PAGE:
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Cory Doctorow - How Amazon is holding Hachette hostage

Cory Doctorow - How Amazon is holding Hachette hostage | Gentlemachines | Scoop.it
By allowing Amazon to put a lock on its products, Hachette has allowed Amazon to usurp its relationship
with its customers. By Cory Doctorow
Artur Alves's insight:

«For some three weeks now, books from the Hachette publishing group – one of the "big five" publishers who dominate the globe – have been largely unavailable through Amazon.com. Amazon has taken away the pre-order buttons on forthcoming Hachette titles, and current Hachette titles are either not for sale (Amazon helpfully recommends used copies from its reseller network, as well as similar books from competing publishers), or are listed as being out of stock for the next several weeks.

The action was precipitated by the failure of Amazon and Hachette to come to terms on their next ebook sales-deal. Amazon is far and away the most successful ebook retailer in the world, and Hachette, like all the major publishers, depends on ebook revenue as a key piece of its bottom line. As the dispute drags on, it's becoming clear that Hachette needs Amazon more than Amazon needs Hachette.

(...)

Hachette, more than any other publisher in the industry, has had a single minded insistence on DRM since the earliest days. It's likely that every Hachette ebook ever sold has been locked with some company's proprietary DRM, and therein lies the rub.

(...)

It is an own-goal masterstroke. It is precisely because Hachette has been so successful in selling its ebooks through Amazon that it can't afford to walk away from the retailer. By allowing Amazon to put a lock on its products whose key only Amazon possessed, Hachette has allowed Amazon to utterly usurp its relationship with its customers. The law of DRM means that neither the writer who created a book, nor the publisher who invested in it, gets to control its digital destiny: the lion's share of copyright control goes to the ebook retailer whose sole contribution to the book was running it through a formatting script that locked it up with Amazon's DRM.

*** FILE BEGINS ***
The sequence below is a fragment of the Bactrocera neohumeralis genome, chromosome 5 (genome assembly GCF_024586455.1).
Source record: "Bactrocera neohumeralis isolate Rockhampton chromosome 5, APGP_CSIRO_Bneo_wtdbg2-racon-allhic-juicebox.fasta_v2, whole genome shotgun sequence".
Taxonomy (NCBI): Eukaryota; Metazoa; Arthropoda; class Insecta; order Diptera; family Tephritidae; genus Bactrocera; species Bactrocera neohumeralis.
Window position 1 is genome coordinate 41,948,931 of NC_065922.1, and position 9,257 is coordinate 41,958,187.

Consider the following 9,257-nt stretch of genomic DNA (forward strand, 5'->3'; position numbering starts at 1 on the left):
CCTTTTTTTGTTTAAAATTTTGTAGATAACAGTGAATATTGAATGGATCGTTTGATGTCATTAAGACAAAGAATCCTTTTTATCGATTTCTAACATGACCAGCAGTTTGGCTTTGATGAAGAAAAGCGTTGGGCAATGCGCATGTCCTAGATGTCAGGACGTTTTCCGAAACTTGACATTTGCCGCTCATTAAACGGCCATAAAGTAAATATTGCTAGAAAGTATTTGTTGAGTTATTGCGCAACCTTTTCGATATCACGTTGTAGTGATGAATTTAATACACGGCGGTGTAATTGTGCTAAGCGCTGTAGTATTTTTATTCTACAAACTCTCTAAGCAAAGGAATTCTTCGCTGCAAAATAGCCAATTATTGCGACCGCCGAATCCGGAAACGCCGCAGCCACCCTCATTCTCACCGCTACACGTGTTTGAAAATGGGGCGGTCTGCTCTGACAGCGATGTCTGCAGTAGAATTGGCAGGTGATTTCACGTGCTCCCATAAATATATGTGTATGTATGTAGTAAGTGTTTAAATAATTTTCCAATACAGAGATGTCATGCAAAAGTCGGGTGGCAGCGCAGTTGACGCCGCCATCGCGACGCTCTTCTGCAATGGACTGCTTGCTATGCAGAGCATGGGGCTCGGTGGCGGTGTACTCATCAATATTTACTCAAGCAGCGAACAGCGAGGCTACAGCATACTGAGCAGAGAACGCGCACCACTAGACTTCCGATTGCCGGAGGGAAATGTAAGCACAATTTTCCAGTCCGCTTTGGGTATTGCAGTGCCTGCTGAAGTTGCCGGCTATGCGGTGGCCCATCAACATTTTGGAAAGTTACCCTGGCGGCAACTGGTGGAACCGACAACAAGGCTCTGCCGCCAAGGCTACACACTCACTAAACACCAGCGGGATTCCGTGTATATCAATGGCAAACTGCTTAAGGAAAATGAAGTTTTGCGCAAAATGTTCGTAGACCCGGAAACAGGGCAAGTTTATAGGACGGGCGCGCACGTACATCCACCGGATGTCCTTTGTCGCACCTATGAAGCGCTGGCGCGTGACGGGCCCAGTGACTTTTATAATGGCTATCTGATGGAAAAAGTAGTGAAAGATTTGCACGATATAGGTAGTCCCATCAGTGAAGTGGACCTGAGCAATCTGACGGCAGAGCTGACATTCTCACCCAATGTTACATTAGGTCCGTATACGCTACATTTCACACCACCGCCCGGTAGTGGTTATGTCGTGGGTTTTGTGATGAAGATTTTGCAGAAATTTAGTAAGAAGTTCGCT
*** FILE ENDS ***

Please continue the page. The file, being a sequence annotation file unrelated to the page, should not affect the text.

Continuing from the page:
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Why the death of DRM would be good news for readers, writers and publishers

Why the death of DRM would be good news for readers, writers and publishers | Gentlemachines | Scoop.it
Cory Doctorow: The recent decision by Tor Books to ditch digital rights management signals the beginning of the end of the ebook format wars...
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Major Dutch publisher abandons DRM | The Bookseller

Major Dutch publisher abandons DRM | The Bookseller | Gentlemachines | Scoop.it
Book Publishing Industry News. Regular news updates from The Bookseller's news desk. The latest press reports about the publishing sector and updates from the City
Artur Alves's insight:

Crippling your own product with DRM is a rather poor business model. Replacing it with digital watermarking is a less invasive option, while still keeping  control of what is really important: not how the books are spread, but what is the real readership.

 

PS: Rear the comment section of this piece

 

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